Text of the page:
Here is the latest data on “the business of education” for XXX:

  • Amount of venture capital invested during the month: $246.2 million
  • Number of investments: 15
  • Average investment size: $18.9 million / Median investment size: $15 million
  • Number of acquisitions: 11
  • Number of mergers: 1
  • Number of IPOs: 1
  • Number added to the “ed-tech dead pool”: 1

Investment Trends

Notable among this month’s investments were two learn-to-code companies raising money: Trilogy Education ($50 million) and Coding ($15 million). Another big round: OpenClassrooms, a French online provider that still invokes “MOOC” to describe itself (or at least journalists writing about it do) raised $60 million. But this was, overall, a very quiet month when it came to funding news. New Markets Venture Partners did announced it had finally closed a new $68 million fund. Its investors include a handful of student loan companies and testing companies – so that’s fun to think about what the portfolio is going to look like in turn. Priorities, yo.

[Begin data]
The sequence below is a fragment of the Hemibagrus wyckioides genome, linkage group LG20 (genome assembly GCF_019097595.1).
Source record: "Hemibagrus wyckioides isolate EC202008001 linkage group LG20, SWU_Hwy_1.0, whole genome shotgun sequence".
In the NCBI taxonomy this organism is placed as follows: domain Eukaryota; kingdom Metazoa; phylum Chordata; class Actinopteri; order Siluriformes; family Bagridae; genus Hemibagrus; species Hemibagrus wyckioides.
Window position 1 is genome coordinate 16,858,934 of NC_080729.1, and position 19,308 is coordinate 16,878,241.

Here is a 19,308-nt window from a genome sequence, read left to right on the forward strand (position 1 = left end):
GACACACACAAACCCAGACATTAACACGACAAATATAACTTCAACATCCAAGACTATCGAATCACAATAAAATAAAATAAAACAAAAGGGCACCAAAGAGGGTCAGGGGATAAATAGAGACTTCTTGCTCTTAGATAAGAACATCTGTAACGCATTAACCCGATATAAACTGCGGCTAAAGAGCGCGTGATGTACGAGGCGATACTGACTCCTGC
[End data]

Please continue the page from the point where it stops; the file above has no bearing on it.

Those four investments – New Markets, OpenClassrooms, Trilogy Education, and Coding – comprised almost 80% of the money invested in ed-tech this month.

Acquisition and “deadpool” news was a bit more exciting, I suppose, with WeWork continuing to gobble up education companies. This time it was MissionU’s turn, a one-year college alternative that barely made it one year as a company.

The Biggest Investments of 2018 (So Far)

The companies that have raised the most money so far this year remains unchanged from last month:

  • 17zouye (tutoring): $200 million
  • Zhangmen (tutoring): $120 million
  • Connexeo (school administration software): $110 million
  • DadaABC (English language learning): $100 million
  • Knowbox (tutoring): $100 million

Download the Data

As part of this project, you can review information from the last few years who’s received funding, who’s been acquired, who’s IPO’d, which startups have closed, and who’s investing in the stories that Edsurge tells you about the shape of the education technology industry.

I have created separate GitHub repositories for all areas of funding that I monitor:

These sites include human- and machine-readable versions of this funding data. For more ed-tech data sets, visit Hack Education Data on GitHub.

If you see an error or omission, please file a GitHub issue. You’re welcome to fork or download the repositories too, of course.

Audrey Watters


Who's Funding Education Technology?

A Hack Education Project

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